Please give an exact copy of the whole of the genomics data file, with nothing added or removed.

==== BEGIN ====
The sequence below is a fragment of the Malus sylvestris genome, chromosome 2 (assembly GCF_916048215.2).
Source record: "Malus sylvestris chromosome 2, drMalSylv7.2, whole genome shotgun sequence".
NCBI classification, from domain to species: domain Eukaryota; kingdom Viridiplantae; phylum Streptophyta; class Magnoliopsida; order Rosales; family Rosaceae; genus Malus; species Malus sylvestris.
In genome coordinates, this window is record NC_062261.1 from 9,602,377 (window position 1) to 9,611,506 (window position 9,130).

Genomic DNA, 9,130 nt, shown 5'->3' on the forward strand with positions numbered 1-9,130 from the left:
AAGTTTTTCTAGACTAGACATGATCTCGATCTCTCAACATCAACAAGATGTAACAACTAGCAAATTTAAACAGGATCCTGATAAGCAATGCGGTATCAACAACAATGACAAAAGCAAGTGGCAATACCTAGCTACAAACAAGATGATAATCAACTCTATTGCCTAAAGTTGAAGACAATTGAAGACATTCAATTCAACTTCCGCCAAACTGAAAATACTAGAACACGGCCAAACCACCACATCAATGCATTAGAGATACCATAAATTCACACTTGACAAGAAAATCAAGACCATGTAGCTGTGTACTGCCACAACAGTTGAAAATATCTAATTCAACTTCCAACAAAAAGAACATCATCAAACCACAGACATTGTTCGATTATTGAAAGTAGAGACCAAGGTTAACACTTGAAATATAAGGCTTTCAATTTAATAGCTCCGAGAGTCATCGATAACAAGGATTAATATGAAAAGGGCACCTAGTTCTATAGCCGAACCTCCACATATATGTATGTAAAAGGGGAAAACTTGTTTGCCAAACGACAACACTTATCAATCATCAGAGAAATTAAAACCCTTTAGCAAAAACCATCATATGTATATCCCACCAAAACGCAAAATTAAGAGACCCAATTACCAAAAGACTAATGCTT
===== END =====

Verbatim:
The sequence below is a fragment of the Malus sylvestris genome, chromosome 2 (assembly GCF_916048215.2).
Source record: "Malus sylvestris chromosome 2, drMalSylv7.2, whole genome shotgun sequence".
NCBI classification, from domain to species: domain Eukaryota; kingdom Viridiplantae; phylum Streptophyta; class Magnoliopsida; order Rosales; family Rosaceae; genus Malus; species Malus sylvestris.
In genome coordinates, this window is record NC_062261.1 from 9,602,377 (window position 1) to 9,611,506 (window position 9,130).

Genomic DNA, 9,130 nt, shown 5'->3' on the forward strand with positions numbered 1-9,130 from the left:
AAGTTTTTCTAGACTAGACATGATCTCGATCTCTCAACATCAACAAGATGTAACAACTAGCAAATTTAAACAGGATCCTGATAAGCAATGCGGTATCAACAACAATGACAAAAGCAAGTGGCAATACCTAGCTACAAACAAGATGATAATCAACTCTATTGCCTAAAGTTGAAGACAATTGAAGACATTCAATTCAACTTCCGCCAAACTGAAAATACTAGAACACGGCCAAACCACCACATCAATGCATTAGAGATACCATAAATTCACACTTGACAAGAAAATCAAGACCATGTAGCTGTGTACTGCCACAACAGTTGAAAATATCTAATTCAACTTCCAACAAAAAGAACATCATCAAACCACAGACATTGTTCGATTATTGAAAGTAGAGACCAAGGTTAACACTTGAAATATAAGGCTTTCAATTTAATAGCTCCGAGAGTCATCGATAACAAGGATTAATATGAAAAGGGCACCTAGTTCTATAGCCGAACCTCCACATATATGTATGTAAAAGGGGAAAACTTGTTTGCCAAACGACAACACTTATCAATCATCAGAGAAATTAAAACCCTTTAGCAAAAACCATCATATGTATATCCCACCAAAACGCAAAATTAAGAGACCCAATTACCAAAAGACTAATGCTT